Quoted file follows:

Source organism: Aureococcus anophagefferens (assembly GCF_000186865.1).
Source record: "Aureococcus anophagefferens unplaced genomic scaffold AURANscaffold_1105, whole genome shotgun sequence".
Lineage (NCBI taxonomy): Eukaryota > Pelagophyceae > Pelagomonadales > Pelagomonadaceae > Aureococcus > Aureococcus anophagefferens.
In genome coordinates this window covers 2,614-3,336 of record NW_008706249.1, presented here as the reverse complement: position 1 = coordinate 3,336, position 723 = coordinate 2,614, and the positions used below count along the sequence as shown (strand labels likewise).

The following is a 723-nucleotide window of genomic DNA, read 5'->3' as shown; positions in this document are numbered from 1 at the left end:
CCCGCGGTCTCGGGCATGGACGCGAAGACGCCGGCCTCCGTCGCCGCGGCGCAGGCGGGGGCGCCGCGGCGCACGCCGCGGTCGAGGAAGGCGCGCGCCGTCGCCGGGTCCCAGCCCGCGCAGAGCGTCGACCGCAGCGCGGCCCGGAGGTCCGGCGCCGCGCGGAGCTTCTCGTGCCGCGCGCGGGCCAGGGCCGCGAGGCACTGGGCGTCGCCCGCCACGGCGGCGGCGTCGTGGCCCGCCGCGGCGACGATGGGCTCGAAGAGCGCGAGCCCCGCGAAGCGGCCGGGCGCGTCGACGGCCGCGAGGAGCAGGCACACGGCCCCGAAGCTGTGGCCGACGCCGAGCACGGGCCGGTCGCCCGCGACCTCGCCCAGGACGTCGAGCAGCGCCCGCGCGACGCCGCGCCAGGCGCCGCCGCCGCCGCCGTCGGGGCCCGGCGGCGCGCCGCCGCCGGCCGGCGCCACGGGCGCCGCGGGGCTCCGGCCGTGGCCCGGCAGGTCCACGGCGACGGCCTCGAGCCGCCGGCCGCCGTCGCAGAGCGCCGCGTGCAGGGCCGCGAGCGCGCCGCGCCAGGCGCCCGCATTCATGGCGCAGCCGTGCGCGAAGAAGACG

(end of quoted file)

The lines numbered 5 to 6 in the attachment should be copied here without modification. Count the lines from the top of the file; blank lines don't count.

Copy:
The following is a 723-nucleotide window of genomic DNA, read 5'->3' as shown; positions in this document are numbered from 1 at the left end:
CCCGCGGTCTCGGGCATGGACGCGAAGACGCCGGCCTCCGTCGCCGCGGCGCAGGCGGGGGCGCCGCGGCGCACGCCGCGGTCGAGGAAGGCGCGCGCCGTCGCCGGGTCCCAGCCCGCGCAGAGCGTCGACCGCAGCGCGGCCCGGAGGTCCGGCGCCGCGCGGAGCTTCTCGTGCCGCGCGCGGGCCAGGGCCGCGAGGCACTGGGCGTCGCCCGCCACGGCGGCGGCGTCGTGGCCCGCCGCGGCGACGATGGGCTCGAAGAGCGCGAGCCCCGCGAAGCGGCCGGGCGCGTCGACGGCCGCGAGGAGCAGGCACACGGCCCCGAAGCTGTGGCCGACGCCGAGCACGGGCCGGTCGCCCGCGACCTCGCCCAGGACGTCGAGCAGCGCCCGCGCGACGCCGCGCCAGGCGCCGCCGCCGCCGCCGTCGGGGCCCGGCGGCGCGCCGCCGCCGGCCGGCGCCACGGGCGCCGCGGGGCTCCGGCCGTGGCCCGGCAGGTCCACGGCGACGGCCTCGAGCCGCCGGCCGCCGTCGCAGAGCGCCGCGTGCAGGGCCGCGAGCGCGCCGCGCCAGGCGCCCGCATTCATGGCGCAGCCGTGCGCGAAGAAGACG